Monthly Archives: November 2014

What Are You Thankful For?

What are the chances that 102 pilgrims sailing from Plymouth, England in 1620 would encounter two English speaking Indians on the North American continent? These Indians became instrumental in the pilgrims’ survival? Was God looking out for the pilgrims?

Apparently the pilgrims thought so in their actions and prayers. Elder William Brewster quoted from Isaiah 41:9-10 in encouraging them to persevere during their first harsh winter that saw 47 of their party die.

“I took you from the ends of the earth, from its farthest corners I call you. I said, ‘You are my servant;’ I have chosen you and have not rejected you. So do not fear, for I am with you; do not be dismayed for I am your God. I will strengthen you and help you; I will uphold you with my righteous right hand.”

These two Indians, one named Samoset, the other Squanto, helped the pilgrims learn how to plant corn, catch fish, and trade with friendly Indian tribes. During the summer of 1621, after building new dwellings, planting and harvesting enough food to get them through the next winter, the pilgrims were “brimming over with gratitude” and Governor Bradford declared a day of public Thanksgiving in October. (For more detail, see The Light and the Glory by Peter Marshall and David Manuel.)

As our national day of Thanksgiving approaches this week, I pause to reflect on a long list of blessings:

  • A loving wife of 51 years and a mutual love that grows deeper each year,
  • A family of five children, three sons-in-law, one daughter-in-law, and 13 grandchildren, all of whom have a genuine love for one another and are living out their Christian faith in the day to day throes of life,
  • An adult daughter with special needs whose purity of heart and humble ways show the rest of us the face of God,
  • A Father God and his son Jesus Christ who love me and offer to dwell in me through the Holy Spirit, who give me purpose in loving and serving the people in my life and in working to take care of God’s creation according to my circumstances,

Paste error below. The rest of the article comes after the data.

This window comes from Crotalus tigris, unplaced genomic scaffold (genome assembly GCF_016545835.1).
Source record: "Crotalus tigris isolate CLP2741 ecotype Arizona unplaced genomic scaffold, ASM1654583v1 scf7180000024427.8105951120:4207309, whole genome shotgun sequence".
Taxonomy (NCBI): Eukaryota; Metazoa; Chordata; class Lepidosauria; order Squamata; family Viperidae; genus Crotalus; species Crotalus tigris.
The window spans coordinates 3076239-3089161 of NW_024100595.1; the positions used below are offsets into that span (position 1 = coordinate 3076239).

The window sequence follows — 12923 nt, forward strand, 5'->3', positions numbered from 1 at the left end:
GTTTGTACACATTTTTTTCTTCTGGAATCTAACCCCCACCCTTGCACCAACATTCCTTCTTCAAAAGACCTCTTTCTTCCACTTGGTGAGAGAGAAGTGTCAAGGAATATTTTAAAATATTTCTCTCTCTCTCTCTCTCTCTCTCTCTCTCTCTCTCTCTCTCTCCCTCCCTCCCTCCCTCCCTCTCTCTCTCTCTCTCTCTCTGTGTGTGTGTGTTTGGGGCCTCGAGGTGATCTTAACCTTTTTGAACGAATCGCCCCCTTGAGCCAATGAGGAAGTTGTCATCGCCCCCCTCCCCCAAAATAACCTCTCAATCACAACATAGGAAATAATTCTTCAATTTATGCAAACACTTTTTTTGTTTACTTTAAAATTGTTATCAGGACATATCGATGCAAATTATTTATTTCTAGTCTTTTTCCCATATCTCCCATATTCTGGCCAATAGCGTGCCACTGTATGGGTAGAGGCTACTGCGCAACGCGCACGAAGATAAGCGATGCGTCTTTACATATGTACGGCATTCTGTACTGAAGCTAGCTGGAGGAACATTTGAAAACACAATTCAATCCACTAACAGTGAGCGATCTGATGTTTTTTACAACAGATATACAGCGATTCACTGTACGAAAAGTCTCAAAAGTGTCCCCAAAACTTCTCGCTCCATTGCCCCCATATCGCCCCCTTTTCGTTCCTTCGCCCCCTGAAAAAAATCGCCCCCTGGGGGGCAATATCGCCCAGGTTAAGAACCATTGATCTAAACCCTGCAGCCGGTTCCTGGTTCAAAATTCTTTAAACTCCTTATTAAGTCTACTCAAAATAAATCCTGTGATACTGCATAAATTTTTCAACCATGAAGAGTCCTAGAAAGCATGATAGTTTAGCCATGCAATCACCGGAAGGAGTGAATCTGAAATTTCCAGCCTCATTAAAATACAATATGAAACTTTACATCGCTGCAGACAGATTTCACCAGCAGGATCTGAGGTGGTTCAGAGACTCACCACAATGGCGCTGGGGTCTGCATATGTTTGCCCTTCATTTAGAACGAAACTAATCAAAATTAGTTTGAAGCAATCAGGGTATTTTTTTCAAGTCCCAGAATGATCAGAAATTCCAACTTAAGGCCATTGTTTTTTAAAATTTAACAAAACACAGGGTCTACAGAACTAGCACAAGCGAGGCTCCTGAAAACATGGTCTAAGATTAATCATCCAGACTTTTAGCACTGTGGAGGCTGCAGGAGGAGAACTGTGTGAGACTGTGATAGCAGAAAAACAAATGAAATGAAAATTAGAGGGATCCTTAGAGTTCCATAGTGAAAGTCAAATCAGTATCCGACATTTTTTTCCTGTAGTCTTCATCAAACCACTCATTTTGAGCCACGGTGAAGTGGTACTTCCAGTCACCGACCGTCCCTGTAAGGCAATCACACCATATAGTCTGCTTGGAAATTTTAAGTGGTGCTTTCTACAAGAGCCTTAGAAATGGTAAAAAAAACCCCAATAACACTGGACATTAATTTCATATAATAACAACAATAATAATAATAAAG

• Christian friends from the People of Praise Christian community, Christians in Commerce, St. Mark’s Catholic Church and my neighborhood who would take a call at 3:00 AM if the need arose.
  • Meaningful work in business and ministry spanning over 50 years,
  • Good health that allows me to continue to work, serve, love and enjoy all of these blessings,
  • Material blessings that meet our needs.

This list does not mean we are exempt from trials and challenges, for who can escape them in this world. But we share the God of the Jews and the pilgrims who calls us, strengthens us, and upholds us with his righteous right hand.

What are you thankful for?

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Work — a Job, an Idol, or a Partnership with God?

How do we view our work? Last Saturday I participated in a seminar conducted by Christians in Commerce International (www.christiansincommerce.org) entitled Hope for the Workplace. One of the participants who worked for a large aero-space manufacturer observed, “I have never thought of my job as serving God.” She went on to explain that she just looked on her work as a job to earn a living in order to do all the other things she wanted to do in life.

Her view of work is one held by many. She never thought about how God views work, that it is part of his design for creation. Genesis 2:15 says, “The Lord God took man and put him in the Garden of Eden to work and take care of it.” From the very beginning God assigned us the task to work and take care of his creation. Work is not a curse resulting from the fall, for work was ordained by God before the fall.

Both Catholic and Protestant teaching uphold the value and dignity of work, and consider it a part of God’s plan for creation. The Catholic Catechism states, “Human work proceeds directly from persons created in the image of God and called to prolong the work of creation by subduing the earth, both with and for one another.

Lester DeKoster, a former professor of Calvin College in his book, Work, The Meaning of Your Life, defines work as, “the form in which we make ourselves useful to others and thus to God.” He goes on to explain that culture and civilization don’t just happen. They are made to happen and keep happening by God, the Holy Spirit through our work. The difference between barbarism and civilization is simply, work.

DeKoster observes that in the Parable of the Sheep and the Goats, Jesus’ choice of services we can do for one another is carefully calculated to comprehend the vast number of jobs of humankind – providing food, drink, clothing, shelter, health care, social services, etc. He says, “The fabric of civilization, like all fabrics, is made up of countless tiny threads – each thread, the work of someone.”

Like the people in the parable, we may be surprised that in doing our work, we too, are serving God. Whether our work is that of a migrant farm worker or the CEO of a large international corporation, it is one of those threads that make up civilization and matters to God. Work is a part of his design for creation and the civilization that follows. It has value and purpose.

How do we view our work? Is it just a job so we can do and have all the other things we want? This is a pocketbook perspective. Is it an idol, becoming an obsession and subordinating all of the other responsibilities we have in life? This is a self-centered perspective. Is it a partnership with God, being a good steward of the talents and gifts God has given us to further the work of his creation? This is God’s perspective.

Where is God’s Temple Today?